Singapore Q2 ex-wharf 380 CST bunker fuel term inked at $0.5-$1/mt pre
Singapore ex-wharf 380 CST bunker fuel term contracts for the second quarter of 2016 have been concluded at premiums of $0.5-$1/mt to Mean of Platts Singapore 380 CST high sulfur fuel oil assessments, trade sources said this week.
This compares with current quarter term contracts concluded at premiums of $1-$1.50/mt to MOPS 380 CST HSFO assessments.
Tight availability in December and in the first first half of January had pushed up the term premium for the current quarter.
A subsequent pick up in Western arbitrage fuel oil flows into Singapore has, however, led premiums for the next quarter to inch lower, traders said.
Term contracts for April supply of the same grade of bunker fuel have been concluded at premiums of $1-$2/mt to MOPS 380 CST HSFO assessments, traders said.
This compares to March contracts concluded at a slight discount to up to a $1/mt premium to MOPS 380 CST HSFO assessments.
A jump in cash differentials for 380 CST high sulfur fuel oil, led by a surge in buying interest, has lifted the spot premium for ex-wharf 380 CST bunker fuel for the better part of March which, in turn, has resulted in relatively higher term premiums for the bunker grade fuel for next month, added traders.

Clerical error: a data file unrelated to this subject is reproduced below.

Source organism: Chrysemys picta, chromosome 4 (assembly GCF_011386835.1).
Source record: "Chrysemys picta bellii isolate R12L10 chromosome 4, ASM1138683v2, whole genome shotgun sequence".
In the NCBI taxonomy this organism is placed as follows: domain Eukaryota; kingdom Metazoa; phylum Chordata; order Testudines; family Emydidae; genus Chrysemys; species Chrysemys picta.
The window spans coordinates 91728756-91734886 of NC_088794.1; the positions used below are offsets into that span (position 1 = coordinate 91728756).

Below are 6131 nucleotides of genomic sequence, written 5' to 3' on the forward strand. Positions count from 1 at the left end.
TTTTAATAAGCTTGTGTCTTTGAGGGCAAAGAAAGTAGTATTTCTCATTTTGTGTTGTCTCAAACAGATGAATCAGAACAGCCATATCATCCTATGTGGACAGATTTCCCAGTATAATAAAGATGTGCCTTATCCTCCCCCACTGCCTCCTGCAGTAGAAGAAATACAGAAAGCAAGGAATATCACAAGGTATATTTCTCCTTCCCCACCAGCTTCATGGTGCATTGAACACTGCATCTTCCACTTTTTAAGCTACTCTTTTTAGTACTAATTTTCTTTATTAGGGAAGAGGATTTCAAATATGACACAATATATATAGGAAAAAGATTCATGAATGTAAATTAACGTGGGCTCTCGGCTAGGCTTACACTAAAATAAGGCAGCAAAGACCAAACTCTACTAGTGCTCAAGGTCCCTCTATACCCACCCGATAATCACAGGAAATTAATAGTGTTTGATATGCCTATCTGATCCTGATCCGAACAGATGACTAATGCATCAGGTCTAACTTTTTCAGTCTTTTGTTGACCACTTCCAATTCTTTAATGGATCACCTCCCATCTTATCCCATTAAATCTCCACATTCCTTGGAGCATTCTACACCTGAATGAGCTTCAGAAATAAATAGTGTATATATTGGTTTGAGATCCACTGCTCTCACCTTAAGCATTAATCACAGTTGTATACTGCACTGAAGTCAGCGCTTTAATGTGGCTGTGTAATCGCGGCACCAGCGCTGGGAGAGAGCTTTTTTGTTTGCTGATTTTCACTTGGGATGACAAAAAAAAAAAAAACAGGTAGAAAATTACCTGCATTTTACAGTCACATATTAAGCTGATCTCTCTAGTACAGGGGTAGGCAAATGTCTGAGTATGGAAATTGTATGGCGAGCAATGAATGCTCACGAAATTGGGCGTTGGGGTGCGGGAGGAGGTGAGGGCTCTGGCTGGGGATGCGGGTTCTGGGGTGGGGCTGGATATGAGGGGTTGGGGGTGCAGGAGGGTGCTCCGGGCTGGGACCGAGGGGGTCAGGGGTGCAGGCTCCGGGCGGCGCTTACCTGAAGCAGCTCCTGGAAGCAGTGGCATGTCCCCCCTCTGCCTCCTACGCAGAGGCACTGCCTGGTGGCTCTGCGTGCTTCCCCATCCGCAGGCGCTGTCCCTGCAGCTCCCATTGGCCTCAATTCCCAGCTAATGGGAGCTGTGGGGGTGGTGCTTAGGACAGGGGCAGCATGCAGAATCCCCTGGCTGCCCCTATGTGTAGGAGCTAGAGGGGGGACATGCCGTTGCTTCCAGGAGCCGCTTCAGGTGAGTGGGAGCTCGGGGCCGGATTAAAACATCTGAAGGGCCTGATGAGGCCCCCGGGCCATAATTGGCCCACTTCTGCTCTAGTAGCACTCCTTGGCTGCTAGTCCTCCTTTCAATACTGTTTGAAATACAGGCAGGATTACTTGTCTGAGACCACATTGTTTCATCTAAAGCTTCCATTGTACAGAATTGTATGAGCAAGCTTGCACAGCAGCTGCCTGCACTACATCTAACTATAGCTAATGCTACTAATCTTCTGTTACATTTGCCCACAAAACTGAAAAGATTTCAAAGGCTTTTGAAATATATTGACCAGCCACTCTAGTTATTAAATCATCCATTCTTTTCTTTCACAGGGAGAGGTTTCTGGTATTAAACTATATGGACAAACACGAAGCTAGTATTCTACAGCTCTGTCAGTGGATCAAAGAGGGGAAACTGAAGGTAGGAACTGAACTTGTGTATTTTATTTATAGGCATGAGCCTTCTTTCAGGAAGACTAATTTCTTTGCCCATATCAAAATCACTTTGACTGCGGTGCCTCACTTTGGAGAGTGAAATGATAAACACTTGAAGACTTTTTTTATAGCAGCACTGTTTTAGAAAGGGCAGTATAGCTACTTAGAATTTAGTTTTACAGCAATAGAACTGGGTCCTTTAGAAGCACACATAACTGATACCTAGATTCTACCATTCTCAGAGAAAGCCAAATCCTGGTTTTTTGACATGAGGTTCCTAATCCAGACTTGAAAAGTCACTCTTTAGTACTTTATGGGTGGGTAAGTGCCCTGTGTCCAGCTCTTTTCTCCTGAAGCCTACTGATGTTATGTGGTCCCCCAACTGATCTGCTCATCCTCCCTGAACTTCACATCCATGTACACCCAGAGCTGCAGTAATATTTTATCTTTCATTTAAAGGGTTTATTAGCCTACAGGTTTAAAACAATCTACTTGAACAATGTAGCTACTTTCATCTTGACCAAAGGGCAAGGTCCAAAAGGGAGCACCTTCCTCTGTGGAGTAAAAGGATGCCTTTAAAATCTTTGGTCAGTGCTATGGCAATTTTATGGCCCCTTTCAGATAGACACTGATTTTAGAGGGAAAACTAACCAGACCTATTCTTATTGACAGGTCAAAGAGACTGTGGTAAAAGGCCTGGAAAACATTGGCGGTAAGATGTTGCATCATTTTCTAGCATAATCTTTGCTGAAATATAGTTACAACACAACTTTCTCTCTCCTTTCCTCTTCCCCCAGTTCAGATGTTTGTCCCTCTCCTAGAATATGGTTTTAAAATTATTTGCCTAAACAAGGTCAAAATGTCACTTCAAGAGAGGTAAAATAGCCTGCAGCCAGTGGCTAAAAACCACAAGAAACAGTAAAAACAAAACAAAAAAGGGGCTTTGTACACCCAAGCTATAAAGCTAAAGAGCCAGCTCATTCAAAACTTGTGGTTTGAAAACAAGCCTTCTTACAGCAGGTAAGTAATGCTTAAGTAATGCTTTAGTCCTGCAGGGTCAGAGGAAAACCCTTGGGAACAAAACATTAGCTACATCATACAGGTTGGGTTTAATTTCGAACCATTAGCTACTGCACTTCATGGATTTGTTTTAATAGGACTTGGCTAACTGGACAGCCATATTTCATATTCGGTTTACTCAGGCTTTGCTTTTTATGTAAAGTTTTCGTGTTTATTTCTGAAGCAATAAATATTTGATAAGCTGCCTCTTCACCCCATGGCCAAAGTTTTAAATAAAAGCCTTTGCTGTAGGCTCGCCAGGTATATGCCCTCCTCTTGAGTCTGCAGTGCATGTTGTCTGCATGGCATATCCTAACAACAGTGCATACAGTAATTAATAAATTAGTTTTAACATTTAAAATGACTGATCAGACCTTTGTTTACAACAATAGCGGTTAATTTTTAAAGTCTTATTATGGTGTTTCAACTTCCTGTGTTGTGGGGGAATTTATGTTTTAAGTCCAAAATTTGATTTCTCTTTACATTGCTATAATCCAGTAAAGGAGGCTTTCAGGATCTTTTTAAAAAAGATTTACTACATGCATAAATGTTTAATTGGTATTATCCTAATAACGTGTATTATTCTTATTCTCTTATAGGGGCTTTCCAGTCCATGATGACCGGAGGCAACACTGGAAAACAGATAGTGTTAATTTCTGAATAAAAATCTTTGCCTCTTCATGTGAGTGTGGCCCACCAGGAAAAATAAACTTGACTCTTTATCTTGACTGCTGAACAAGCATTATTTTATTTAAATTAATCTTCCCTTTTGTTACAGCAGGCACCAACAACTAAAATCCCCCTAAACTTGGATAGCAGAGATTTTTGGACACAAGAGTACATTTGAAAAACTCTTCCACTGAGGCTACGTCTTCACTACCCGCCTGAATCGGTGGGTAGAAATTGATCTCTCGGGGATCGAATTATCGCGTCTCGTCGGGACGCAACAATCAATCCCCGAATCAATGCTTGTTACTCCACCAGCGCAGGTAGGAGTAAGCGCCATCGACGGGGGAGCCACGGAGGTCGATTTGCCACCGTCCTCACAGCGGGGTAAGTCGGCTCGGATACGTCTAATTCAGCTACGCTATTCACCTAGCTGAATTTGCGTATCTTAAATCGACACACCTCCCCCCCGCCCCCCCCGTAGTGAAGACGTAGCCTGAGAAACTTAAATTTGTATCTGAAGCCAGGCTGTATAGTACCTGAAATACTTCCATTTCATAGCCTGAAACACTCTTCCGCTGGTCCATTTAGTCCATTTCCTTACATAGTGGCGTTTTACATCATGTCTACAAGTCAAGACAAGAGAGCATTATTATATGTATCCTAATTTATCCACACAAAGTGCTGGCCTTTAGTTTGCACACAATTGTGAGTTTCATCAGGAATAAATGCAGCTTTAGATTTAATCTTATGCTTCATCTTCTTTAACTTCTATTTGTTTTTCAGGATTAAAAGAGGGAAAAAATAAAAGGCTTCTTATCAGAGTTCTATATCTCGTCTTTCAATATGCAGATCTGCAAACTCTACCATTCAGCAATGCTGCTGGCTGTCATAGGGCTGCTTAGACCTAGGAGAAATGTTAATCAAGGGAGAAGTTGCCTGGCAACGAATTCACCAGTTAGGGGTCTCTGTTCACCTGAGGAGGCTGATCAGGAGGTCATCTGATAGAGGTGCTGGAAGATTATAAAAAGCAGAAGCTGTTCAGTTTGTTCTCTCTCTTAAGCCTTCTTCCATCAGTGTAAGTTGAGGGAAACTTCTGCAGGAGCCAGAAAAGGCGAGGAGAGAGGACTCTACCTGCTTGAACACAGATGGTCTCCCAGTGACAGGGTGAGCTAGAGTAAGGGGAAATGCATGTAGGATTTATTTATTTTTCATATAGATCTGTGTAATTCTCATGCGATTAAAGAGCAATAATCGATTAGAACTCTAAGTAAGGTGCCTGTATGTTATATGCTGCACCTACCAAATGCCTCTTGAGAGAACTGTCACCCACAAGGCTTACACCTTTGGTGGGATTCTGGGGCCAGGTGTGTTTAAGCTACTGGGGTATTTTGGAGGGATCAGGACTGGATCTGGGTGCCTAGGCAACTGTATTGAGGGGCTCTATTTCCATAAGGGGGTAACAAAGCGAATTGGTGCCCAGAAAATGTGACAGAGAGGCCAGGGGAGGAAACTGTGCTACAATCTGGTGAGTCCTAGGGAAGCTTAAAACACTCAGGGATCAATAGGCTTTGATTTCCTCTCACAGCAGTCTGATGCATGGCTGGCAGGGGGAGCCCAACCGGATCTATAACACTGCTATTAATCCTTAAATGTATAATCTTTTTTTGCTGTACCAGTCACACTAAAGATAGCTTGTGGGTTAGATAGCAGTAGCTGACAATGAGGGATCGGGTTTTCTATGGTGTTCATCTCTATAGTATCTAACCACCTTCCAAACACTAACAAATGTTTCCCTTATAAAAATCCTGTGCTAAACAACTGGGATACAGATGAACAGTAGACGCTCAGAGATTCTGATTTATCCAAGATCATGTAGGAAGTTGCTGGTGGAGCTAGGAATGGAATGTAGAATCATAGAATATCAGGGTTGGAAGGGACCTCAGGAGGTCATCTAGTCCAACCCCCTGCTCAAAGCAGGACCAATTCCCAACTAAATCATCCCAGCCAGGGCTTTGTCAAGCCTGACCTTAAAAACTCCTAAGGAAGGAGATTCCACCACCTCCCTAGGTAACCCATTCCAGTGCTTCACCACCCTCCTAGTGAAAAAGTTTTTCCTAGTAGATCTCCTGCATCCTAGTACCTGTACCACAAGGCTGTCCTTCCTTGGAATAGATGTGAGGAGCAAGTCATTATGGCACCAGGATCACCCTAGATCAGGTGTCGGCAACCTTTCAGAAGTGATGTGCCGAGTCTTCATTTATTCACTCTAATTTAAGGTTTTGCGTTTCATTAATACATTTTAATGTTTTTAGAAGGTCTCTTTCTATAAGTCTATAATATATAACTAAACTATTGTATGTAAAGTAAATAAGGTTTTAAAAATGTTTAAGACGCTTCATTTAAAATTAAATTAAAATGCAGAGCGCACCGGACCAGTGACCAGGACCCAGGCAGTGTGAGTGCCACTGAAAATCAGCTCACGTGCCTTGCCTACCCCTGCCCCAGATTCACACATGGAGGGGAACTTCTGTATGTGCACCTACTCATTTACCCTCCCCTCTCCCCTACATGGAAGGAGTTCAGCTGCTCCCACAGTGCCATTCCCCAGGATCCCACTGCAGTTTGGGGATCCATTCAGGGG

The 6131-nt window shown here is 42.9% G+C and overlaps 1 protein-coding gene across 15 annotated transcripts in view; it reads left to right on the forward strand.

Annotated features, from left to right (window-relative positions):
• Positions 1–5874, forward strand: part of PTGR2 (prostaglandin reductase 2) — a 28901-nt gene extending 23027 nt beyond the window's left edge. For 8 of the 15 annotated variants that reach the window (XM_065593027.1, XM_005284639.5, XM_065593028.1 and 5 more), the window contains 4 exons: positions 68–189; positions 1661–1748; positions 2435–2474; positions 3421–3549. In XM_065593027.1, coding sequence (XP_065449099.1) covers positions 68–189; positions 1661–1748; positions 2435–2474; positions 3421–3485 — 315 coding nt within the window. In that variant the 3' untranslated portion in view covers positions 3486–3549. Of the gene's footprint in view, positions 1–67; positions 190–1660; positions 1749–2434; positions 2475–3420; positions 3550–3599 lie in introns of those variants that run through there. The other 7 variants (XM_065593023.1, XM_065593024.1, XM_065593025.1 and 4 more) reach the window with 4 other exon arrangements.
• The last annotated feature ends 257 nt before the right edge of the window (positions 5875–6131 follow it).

A buying frenzy saw the 380 CST HSFO cash differential rise from a 4-month low — of minus $5.33/mt — end February to a 9-month high of $3.33/mt early last week, Platts data showed.
It has since dipped lower and was assessed at a discount of 45 cents/mt Tuesday.
Meanwhile, the spot premium for ex-wharf 380 CST bunker rose from a near 9-month low — of minus $3.89/mt — early March to a 1-month high of $1.44/mt late last week, data showed. It was assessed at a premium of 83 cents/mt Tuesday.
Premiums or discounts for physical bunker fuel reflect prices buyers are willing to pay relative to published benchmark values.
Cash differentials for physical fuel oil represent the price buyers are willing to pay for the oil over and above benchmark values published around the day a cargo loads.
Falling physical premiums indicate lower demand and are typically accompanied by a weakening in the structure of the forward curve.